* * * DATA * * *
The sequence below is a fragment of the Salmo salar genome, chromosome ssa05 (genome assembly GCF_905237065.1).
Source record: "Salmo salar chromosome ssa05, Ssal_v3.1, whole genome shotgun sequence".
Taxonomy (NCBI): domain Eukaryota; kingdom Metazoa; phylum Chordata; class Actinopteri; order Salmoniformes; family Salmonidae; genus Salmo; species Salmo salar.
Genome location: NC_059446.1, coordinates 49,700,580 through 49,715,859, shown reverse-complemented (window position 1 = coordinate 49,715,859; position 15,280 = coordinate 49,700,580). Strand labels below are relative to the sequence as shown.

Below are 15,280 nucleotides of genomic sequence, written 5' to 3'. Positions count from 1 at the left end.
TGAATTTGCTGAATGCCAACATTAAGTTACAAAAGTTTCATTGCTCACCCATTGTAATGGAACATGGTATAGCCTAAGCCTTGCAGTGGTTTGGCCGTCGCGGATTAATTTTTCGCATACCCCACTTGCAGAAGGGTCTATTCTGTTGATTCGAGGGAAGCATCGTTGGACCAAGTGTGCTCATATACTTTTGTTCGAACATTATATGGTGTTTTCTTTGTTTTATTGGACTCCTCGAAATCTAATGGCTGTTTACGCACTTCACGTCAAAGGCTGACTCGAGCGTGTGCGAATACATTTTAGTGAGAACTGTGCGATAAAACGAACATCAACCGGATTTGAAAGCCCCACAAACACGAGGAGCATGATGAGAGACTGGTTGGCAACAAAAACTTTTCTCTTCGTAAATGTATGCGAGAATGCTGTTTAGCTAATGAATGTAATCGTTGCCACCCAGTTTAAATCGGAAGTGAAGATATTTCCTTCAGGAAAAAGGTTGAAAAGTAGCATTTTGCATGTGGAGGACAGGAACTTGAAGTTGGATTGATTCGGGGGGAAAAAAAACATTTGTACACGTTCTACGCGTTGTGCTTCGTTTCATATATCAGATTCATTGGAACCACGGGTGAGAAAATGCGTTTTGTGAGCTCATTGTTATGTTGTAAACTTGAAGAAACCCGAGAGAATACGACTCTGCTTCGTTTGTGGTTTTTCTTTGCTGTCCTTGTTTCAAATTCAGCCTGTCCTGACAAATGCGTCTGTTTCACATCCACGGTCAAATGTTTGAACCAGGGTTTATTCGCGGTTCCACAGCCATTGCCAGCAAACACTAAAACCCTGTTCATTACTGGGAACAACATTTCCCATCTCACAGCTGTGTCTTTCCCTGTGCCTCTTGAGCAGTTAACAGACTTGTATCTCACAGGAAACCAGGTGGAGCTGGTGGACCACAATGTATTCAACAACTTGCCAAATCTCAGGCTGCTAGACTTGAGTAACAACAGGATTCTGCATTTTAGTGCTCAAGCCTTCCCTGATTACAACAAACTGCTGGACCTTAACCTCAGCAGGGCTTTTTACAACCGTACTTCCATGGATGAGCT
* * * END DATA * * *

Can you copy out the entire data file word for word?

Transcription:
The sequence below is a fragment of the Salmo salar genome, chromosome ssa05 (genome assembly GCF_905237065.1).
Source record: "Salmo salar chromosome ssa05, Ssal_v3.1, whole genome shotgun sequence".
Taxonomy (NCBI): domain Eukaryota; kingdom Metazoa; phylum Chordata; class Actinopteri; order Salmoniformes; family Salmonidae; genus Salmo; species Salmo salar.
Genome location: NC_059446.1, coordinates 49,700,580 through 49,715,859, shown reverse-complemented (window position 1 = coordinate 49,715,859; position 15,280 = coordinate 49,700,580). Strand labels below are relative to the sequence as shown.

Below are 15,280 nucleotides of genomic sequence, written 5' to 3'. Positions count from 1 at the left end.
TGAATTTGCTGAATGCCAACATTAAGTTACAAAAGTTTCATTGCTCACCCATTGTAATGGAACATGGTATAGCCTAAGCCTTGCAGTGGTTTGGCCGTCGCGGATTAATTTTTCGCATACCCCACTTGCAGAAGGGTCTATTCTGTTGATTCGAGGGAAGCATCGTTGGACCAAGTGTGCTCATATACTTTTGTTCGAACATTATATGGTGTTTTCTTTGTTTTATTGGACTCCTCGAAATCTAATGGCTGTTTACGCACTTCACGTCAAAGGCTGACTCGAGCGTGTGCGAATACATTTTAGTGAGAACTGTGCGATAAAACGAACATCAACCGGATTTGAAAGCCCCACAAACACGAGGAGCATGATGAGAGACTGGTTGGCAACAAAAACTTTTCTCTTCGTAAATGTATGCGAGAATGCTGTTTAGCTAATGAATGTAATCGTTGCCACCCAGTTTAAATCGGAAGTGAAGATATTTCCTTCAGGAAAAAGGTTGAAAAGTAGCATTTTGCATGTGGAGGACAGGAACTTGAAGTTGGATTGATTCGGGGGGAAAAAAAACATTTGTACACGTTCTACGCGTTGTGCTTCGTTTCATATATCAGATTCATTGGAACCACGGGTGAGAAAATGCGTTTTGTGAGCTCATTGTTATGTTGTAAACTTGAAGAAACCCGAGAGAATACGACTCTGCTTCGTTTGTGGTTTTTCTTTGCTGTCCTTGTTTCAAATTCAGCCTGTCCTGACAAATGCGTCTGTTTCACATCCACGGTCAAATGTTTGAACCAGGGTTTATTCGCGGTTCCACAGCCATTGCCAGCAAACACTAAAACCCTGTTCATTACTGGGAACAACATTTCCCATCTCACAGCTGTGTCTTTCCCTGTGCCTCTTGAGCAGTTAACAGACTTGTATCTCACAGGAAACCAGGTGGAGCTGGTGGACCACAATGTATTCAACAACTTGCCAAATCTCAGGCTGCTAGACTTGAGTAACAACAGGATTCTGCATTTTAGTGCTCAAGCCTTCCCTGATTACAACAAACTGCTGGACCTTAACCTCAGCAGGGCTTTTTACAACCGTACTTCCATGGATGAGCT